There was no line for the last attraction of the night.
We walked up to the door and were asked how many were in our group. “Six,” we responded. The attendant thought for a moment then nodded, unlatching the chain to let our group pass. We stepped toward the door and saw a girl in a dark, tattered gown crouched down by the entrance. She made some strange noises then crawled through the door before another attendant informed our group that this attraction featured ramps and continuous strobe lights and that, if at any point we felt unable to continue, we were to let someone inside know and we would be escorted out. We agreed and timidly entered the building.
We turned left and almost immediately entered a room where the floor ramped sharply upward. Music shook the room as we pulled our way up and down through the maze to reach the exit on the other side of the room. As we adjusted to the environment, a woman dressed a bit like a clown swung around the guardrails just ahead of us, smiling and waving eerily as we turned the corner. We exited that room and walked through dimly lit hallways, past people with sharp teeth and bright eyes who laughed as we passed by. At one point, we entered a dark hall and saw a large man in an animal mask blocking our way. Behind him was the gown girl again (she jumped at me and I might have yelled a bit). Masked individuals, silent and ominous, stared at us as we worked our way through the maze of rooms and hallways and corners, eventually exiting into woods and the cool, night air.
I’ve been interested in visiting a haunted attraction for years. The closest I’ve ever gotten was a haunted house ride at a fair in college that almost broke during our visit. So when the ads for City Park’s Scream Park showed up, offering multiple haunted attractions in one place, I was excited, but a bit nervous that it would be cheap or cheesy. It didn’t disappoint.
During our group’s visit to the park, we fought our way through a zombie-infested compound, explored a haunted swamp by lantern light, sprinted through a cursed mummy’s tomb, and escaped from a murderer’s workshop. In between these main attractions, we caught bits of a stage show featuring vampires at a 50s era high school dance, walked through the eerie ruins of a Greek temple, and enjoyed fresh lemonade and fried Oreos. The visit was everything I wanted it to be.
In part, the trip was enjoyable because we knew the limits of the actors. We knew going in that nobody was going to touch us or actually harm us. Sure, there would be lights and sounds affecting our senses. We expected that. And actors got right up to our faces at times (or stood right behind us and waited for us to turn around). But they didn’t touch us. We knew they wouldn’t cross that line, so, no matter how intimidating the scenario, we knew we were safe. Granted, we were still fearful. The sets were meant to shake us up. But the truth remained that we were totally safe.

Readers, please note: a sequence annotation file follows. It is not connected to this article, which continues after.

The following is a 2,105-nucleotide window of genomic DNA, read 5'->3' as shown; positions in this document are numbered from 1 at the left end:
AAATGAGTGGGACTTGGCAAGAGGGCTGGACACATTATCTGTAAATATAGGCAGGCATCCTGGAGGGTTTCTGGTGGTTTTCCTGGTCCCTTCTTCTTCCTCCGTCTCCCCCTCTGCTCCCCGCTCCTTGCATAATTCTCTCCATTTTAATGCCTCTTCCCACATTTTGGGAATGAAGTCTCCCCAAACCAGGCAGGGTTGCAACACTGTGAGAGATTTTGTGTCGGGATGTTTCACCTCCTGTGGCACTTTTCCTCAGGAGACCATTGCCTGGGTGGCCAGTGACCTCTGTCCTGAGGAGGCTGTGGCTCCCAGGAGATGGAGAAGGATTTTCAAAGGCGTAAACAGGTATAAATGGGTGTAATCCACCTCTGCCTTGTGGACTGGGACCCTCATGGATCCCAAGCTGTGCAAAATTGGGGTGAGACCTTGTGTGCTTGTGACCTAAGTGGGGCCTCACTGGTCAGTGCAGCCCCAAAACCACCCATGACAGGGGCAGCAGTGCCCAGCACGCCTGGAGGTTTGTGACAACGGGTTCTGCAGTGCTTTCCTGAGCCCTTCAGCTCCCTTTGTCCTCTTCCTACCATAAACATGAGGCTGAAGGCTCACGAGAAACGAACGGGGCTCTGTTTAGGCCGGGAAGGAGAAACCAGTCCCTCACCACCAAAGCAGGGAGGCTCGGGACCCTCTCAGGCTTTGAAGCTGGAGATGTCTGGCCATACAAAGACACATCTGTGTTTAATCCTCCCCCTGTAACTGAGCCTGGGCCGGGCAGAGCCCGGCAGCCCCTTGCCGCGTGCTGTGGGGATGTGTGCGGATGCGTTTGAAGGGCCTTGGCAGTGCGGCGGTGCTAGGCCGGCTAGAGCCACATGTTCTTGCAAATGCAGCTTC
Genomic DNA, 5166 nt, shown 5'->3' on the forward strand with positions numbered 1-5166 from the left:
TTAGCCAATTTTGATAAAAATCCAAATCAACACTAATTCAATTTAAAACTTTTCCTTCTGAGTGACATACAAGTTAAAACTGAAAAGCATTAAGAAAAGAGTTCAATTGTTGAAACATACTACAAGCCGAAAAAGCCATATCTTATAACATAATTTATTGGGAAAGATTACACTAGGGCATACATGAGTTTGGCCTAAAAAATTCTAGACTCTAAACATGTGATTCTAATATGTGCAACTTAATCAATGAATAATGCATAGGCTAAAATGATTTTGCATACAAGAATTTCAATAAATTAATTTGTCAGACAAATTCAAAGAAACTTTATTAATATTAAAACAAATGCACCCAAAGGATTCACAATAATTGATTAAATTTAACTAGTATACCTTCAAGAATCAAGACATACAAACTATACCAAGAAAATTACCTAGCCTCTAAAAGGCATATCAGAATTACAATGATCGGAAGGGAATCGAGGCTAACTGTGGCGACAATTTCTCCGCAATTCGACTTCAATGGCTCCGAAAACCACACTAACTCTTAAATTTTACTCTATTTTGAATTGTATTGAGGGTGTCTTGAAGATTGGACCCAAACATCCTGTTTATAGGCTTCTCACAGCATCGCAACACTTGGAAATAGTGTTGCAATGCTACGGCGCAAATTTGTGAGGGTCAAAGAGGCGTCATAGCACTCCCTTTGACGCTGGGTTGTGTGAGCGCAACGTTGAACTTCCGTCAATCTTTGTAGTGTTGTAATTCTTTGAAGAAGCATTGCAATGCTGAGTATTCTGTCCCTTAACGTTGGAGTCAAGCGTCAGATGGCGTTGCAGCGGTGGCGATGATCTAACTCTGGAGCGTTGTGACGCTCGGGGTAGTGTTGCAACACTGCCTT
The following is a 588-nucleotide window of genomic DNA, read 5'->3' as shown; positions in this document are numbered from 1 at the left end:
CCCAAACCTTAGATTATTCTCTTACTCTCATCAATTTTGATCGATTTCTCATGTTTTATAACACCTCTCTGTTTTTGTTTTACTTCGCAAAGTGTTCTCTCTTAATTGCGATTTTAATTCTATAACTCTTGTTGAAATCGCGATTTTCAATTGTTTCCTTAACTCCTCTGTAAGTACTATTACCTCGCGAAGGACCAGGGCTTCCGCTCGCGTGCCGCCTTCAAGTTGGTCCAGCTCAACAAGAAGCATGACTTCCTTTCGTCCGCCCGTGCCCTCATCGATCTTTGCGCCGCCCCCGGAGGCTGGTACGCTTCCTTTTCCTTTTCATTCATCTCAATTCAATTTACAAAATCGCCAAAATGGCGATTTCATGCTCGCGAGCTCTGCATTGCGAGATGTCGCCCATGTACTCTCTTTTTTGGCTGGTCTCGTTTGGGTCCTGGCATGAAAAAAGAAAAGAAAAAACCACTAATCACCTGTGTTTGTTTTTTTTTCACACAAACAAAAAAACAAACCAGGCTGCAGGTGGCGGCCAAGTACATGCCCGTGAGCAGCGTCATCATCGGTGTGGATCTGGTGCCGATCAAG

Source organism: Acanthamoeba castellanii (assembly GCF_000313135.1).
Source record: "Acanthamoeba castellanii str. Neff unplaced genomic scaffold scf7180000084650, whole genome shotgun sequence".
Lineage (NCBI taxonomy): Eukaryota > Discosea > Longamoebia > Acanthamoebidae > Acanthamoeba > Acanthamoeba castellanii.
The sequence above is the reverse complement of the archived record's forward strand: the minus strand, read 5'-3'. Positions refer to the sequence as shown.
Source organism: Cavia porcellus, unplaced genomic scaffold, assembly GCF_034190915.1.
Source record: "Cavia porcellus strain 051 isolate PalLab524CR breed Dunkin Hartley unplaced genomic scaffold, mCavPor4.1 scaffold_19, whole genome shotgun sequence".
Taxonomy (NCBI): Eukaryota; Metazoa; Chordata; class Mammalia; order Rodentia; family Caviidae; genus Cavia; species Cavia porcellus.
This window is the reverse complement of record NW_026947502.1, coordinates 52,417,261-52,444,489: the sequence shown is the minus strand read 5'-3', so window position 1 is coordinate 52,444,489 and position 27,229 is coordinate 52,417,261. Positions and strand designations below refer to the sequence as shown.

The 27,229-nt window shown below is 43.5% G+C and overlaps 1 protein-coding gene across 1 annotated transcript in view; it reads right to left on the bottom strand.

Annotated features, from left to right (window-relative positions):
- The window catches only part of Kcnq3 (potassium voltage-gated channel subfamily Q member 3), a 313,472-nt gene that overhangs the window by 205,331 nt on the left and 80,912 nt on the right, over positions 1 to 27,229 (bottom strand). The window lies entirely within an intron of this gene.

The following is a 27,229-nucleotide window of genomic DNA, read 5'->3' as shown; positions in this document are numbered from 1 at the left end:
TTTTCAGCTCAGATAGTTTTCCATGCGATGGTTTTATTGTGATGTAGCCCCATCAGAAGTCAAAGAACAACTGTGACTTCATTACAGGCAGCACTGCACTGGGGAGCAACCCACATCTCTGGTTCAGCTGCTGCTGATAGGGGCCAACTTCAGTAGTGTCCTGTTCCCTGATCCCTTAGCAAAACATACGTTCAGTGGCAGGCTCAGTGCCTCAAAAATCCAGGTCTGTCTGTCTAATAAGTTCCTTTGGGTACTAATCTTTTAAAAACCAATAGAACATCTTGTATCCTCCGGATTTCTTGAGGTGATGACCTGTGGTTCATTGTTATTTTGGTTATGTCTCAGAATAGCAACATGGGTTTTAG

The Halloween season can be a frightening time. Some films seem to pass beyond an enjoyment of the creepy aesthetic to a fascination with the vile and the disturbing, and some decorations and celebrations appear more gratuitous than fun. Christians can see in the excesses of the season traces of the fall’s effects, illustrations of the wickedness of the present age. Yet we who know the LORD walk in this world as those who recognize the limits of the darkness. We know that this world, terrifying as it may be, has already been overcome (John 16:33). We follow the one before whom demons tremble, before whom sickness disappears, before whom storms cease. Where light enters the scene, darkness must flee.
I enjoy creepy things. Stories of haunted houses and evil clowns and monsters in the shadows intrigue me. I recognize, however, that these are defanged threats, fictional explorations of the fears of darkness. Yet I also know that, for many, such fears hold weight. Those who do not know Christ remain lost in the darkness, and they may not even realize they’re lost. We who know Christ, however, do not fear as the world fears. We who fear the LORD need fear no lesser thing.
I’ll still watch scary movies, still read scary stories, still visit scary locations (within reason). I still enjoy the creepy atmosphere when it’s done well. But I do so as one who knows a stronger power than any other portrayed in any screen, page, or park. We who know Christ walk in confidence that the one in us is greater than the one in the world (1 John 4:4), and his presence changes everything.
Thanks to Jamie for her suggestions in the editing of this post.